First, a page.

For his achievements, he received many awards, including the Griffith Memorial Prize of the University of Calcutta, the Minto Medal by the Calcutta School of Tropical Medicine and Hygiene and the Sir William Jones Medal by the Asiatic Society of Bengal. He was also awarded the title of Rai Bahadur and was conferred a Knighthood by the British Government in 1934.

4. Your victory in what you do doesn’t only depend on how much experience you have had, but it does depend on your readiness to fail, learn and still be able to rise from the ashes!

Kasturbhai Lalbhai
Kasturbhai Lalbhai was an Indian industrialist, who was widely perceived as a nationalist businessman. Lalbhai was only seventeen when his father died. An undergraduate at that time, he had to give up his higher education to take charge of the Raipur mills, a new establishment.

Kasturbhai began working as a timekeeper in the mill but was unhappy with his profile and later began to travel working with suppliers. He gradually began to gain recognition in the management of the mill and became famous for his abilities of handling dealings. The first large scale textile mill was established as Asoka Mills in 1920 with a capital of Rs. 20 lakh, at a time when the largest mills were built with a capital not more than Rs. 5 lakh. Later during the Swadeshi Movement, he set up Arvind Mills in 1931 with a capital of Rs. 25 lakh.

His far-sighted vision, sincerity, and devotion helped him reach the highest position in the industry and community. He was elected as a Representative of Mill Owners Association to the Central Legislative Council of 144 members constituted under Montague-Chelmsford Reforms Act 1919 at a young age of 29 years. With gradual expansion, he was able to rule over the textile industry, thereby becoming a great business magnate in the country. Kasturbhai was also awarded the ‘Padma Bhushan’ by the Indian Government in 1968.

5. A rejection is nothing more than a necessary step in the pursuit of success. There is no better motivator than rejection!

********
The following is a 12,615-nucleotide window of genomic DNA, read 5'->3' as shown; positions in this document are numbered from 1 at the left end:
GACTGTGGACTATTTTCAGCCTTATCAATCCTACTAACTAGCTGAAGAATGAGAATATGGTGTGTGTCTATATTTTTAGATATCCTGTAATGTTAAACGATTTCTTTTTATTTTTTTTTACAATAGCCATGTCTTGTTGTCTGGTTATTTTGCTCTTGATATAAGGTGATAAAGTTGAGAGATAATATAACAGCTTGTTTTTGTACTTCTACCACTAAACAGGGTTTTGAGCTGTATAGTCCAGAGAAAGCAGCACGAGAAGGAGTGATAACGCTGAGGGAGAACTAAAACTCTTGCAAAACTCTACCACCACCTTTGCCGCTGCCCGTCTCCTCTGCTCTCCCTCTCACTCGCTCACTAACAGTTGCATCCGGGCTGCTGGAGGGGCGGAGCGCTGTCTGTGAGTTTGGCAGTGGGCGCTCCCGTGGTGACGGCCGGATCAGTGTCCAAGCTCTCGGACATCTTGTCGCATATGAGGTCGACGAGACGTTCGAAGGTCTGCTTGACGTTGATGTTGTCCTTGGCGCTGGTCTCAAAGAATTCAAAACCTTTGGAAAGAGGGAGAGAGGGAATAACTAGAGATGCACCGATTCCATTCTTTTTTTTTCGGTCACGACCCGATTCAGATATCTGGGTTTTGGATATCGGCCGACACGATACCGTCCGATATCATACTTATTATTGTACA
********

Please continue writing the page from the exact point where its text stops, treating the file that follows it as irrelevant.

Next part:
Sir Ralph David Richardson
Sir Ralph David Richardson was an English actor who, along with his contemporaries John Gielgud and Laurence Olivier, dominated the British stage of the mid-20th century.

Raised a Roman Catholic, Richardson considered becoming a priest, and was even sent to Jesuit seminary for a time in preparation for his vocation. He chafed at its rules, however, and ran away. He found a job as a low-level assistant at an insurance office in Brighton, and then took art courses at nearby Xaverian College. Richardson found out about a stage company and the idea of being on stage seemed appealing to Richardson. He auditioned, but it went so terribly that the company agreed to accept the 18-year-old only if he paid a fee. Put in charge of the sound props for his first job, he had a disastrous debut with the company when he mistook a cue and banged two garbage-can lids together off-stage at the wrong part of the performance. Within a year, however, Richardson had graduated from walk-ons to small speaking parts to the lead roles, and soon went on to tour England and Ireland with a Shakespearean repertory company. He made his London stage debut the following year in Yellow Sands at the Haymarket Theatre. Over the next decade, he gained increasing demand, for his acting talents in plays such as ‘Sheppey’  and the comic melodrama ‘The Amazing Dr. Clitterhouse’, which had a successful 1936 run at the Haymarket.

Sir Ralph Richardson (1902–1983) belonged to a small, select cadre of British actors who dominated the profession in their day, and were honored as living legends before their passing. His Times of London obituary termed him “the most human of all our great actors.”

Most of us have heard about our great leaders from the past and have also felt proud of their achievements, but it is very rare that we look deeper into their lives, learn about the challenges that they had to push themselves through and take back lessons from them. Learnings from these stories are a great way to enhance not just our knowledge, but also our attitudes to succeed in life. Stay awaited for lessons from more such leaders born each day of this month! (Sources:,,,

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Any facts, figures or references stated here are made by the author & don't reflect the endorsement of iU at all times unless otherwise drafted by official staff at iU. This article was first published here on 19th December 2016.